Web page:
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Q&A #19974 |
From: Claire
(for Teacher2Teacher Service)
Date: Dec 12, 2008 at 09:27:32
Subject: Re: Division language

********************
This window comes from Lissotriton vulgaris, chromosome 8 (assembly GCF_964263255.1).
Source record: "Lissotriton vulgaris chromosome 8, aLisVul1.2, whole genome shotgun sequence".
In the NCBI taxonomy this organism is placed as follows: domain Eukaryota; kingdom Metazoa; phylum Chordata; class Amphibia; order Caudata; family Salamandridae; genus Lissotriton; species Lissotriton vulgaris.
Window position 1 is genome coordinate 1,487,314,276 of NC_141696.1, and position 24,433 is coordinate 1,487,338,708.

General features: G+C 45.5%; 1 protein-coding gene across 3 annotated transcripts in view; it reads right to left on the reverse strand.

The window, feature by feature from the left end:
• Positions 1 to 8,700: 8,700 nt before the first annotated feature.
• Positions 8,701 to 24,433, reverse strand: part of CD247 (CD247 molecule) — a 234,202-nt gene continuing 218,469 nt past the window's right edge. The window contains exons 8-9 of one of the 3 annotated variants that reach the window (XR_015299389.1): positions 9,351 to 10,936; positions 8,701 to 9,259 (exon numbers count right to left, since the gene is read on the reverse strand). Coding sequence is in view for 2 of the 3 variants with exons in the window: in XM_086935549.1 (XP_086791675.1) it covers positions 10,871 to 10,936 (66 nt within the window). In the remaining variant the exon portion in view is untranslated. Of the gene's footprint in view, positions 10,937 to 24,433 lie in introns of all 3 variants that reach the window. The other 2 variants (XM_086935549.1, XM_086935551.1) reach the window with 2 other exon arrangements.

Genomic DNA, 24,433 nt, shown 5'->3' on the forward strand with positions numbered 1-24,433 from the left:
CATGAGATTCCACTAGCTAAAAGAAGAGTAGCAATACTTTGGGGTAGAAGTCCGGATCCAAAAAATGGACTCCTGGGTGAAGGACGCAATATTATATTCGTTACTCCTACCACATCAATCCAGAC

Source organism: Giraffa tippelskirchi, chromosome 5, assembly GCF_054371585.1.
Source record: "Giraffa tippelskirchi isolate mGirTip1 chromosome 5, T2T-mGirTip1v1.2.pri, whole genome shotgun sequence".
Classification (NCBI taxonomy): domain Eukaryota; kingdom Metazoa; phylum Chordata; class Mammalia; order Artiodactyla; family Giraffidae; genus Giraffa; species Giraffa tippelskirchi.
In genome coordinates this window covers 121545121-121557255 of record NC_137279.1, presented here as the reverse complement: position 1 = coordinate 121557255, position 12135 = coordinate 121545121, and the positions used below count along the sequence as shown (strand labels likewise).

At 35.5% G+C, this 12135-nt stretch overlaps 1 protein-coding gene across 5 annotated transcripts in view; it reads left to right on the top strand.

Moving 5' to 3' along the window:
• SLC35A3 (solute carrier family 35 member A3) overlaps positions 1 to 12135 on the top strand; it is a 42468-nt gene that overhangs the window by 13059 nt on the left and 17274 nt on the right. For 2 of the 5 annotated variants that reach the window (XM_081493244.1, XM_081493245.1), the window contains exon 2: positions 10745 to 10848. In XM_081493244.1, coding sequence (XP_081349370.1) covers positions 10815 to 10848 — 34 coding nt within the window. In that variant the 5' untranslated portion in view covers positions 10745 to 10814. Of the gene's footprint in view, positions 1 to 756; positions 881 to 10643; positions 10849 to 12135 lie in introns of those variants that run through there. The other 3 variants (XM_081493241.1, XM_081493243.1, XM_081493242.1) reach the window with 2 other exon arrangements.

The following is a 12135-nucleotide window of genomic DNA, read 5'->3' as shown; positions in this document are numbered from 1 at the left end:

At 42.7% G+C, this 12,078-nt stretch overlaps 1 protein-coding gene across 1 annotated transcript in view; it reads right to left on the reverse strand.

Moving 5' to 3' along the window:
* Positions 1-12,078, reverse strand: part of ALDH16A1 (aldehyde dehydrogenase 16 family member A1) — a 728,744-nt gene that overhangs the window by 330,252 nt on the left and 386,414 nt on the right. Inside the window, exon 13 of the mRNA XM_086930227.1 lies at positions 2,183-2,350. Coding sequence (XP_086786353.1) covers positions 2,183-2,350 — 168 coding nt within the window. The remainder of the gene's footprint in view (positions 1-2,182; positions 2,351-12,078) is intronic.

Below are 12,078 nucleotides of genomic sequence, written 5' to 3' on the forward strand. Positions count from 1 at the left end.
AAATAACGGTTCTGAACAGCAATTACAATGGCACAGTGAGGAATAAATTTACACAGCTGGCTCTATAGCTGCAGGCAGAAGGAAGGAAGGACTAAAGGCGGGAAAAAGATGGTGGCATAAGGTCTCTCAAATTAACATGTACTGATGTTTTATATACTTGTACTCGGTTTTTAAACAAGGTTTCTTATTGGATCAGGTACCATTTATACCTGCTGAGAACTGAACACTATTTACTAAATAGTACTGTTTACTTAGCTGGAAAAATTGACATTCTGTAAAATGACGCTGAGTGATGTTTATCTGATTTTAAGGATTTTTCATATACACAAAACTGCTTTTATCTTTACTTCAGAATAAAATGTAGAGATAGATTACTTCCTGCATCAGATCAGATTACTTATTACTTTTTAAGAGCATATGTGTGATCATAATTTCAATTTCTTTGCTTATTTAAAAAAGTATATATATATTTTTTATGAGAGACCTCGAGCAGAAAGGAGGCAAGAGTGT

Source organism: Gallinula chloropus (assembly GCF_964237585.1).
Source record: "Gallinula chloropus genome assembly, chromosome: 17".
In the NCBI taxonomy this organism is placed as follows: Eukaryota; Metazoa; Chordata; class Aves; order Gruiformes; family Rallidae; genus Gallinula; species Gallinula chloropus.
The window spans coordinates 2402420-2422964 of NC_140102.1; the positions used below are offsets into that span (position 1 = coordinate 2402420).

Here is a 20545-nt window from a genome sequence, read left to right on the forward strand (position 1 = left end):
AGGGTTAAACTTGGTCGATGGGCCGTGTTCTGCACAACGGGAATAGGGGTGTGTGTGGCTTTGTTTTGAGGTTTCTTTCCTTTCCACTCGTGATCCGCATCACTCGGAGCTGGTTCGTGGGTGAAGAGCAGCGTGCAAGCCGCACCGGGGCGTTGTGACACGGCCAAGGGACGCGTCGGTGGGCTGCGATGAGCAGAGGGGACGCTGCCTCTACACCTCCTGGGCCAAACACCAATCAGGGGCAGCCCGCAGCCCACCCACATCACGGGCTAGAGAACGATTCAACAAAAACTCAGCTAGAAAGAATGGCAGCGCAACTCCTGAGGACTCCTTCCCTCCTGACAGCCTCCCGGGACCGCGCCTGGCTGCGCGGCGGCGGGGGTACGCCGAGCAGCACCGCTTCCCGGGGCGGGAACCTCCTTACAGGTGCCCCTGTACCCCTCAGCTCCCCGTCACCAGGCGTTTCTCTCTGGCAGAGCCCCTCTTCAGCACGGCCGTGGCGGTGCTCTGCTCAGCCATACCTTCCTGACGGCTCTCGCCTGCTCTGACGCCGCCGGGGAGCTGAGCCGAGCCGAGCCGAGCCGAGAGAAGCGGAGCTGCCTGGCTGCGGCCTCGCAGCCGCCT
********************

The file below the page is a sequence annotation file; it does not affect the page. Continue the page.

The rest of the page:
Hi, Michelle -- Thanks for writing to T2T. These two ways we describe division are very confusing to children. They mean the opposite, even though the numbers are in the same order. The "divided by" language is the form I prefer, because of the fraction connection, and its more prevalent use in higher math. However, it's important for students to recognize and understand both, since they'll encounter them. I'd suggest making a visual representation for each, connecting the language as you did above with the calculation of each and a picture illustrating each. Better yet, have kids make their own in a math journal, or as a poster. If this is available, on the wall and/or in their journal, so they can refer to it, they will gradually sort out the difference. "4 divided by 12" can be represented as a fraction, 4/12, and signifies that 4 of something are being shared equally 12 ways. Pizzas, cookies, and candy bars come to mind. "4 divided into 12" can mean "How many groups of 4 are there IN 12?" OR "If I make 4 equal groups out of 12 things, how many will be IN each group?" Caution: I don't like to teach kids to rely on key words, since they can mislead. We really want them to understand the meaning of problems and language, and conceptualize what's happening. I emphasize the IN here to help in understanding these two kinds of division. Then the critical idea is for students to get lots of practice using the correct language, in both spoken and written form. I hope this is helpful. Please write again if you have more questions. -Claire, for the T2T service
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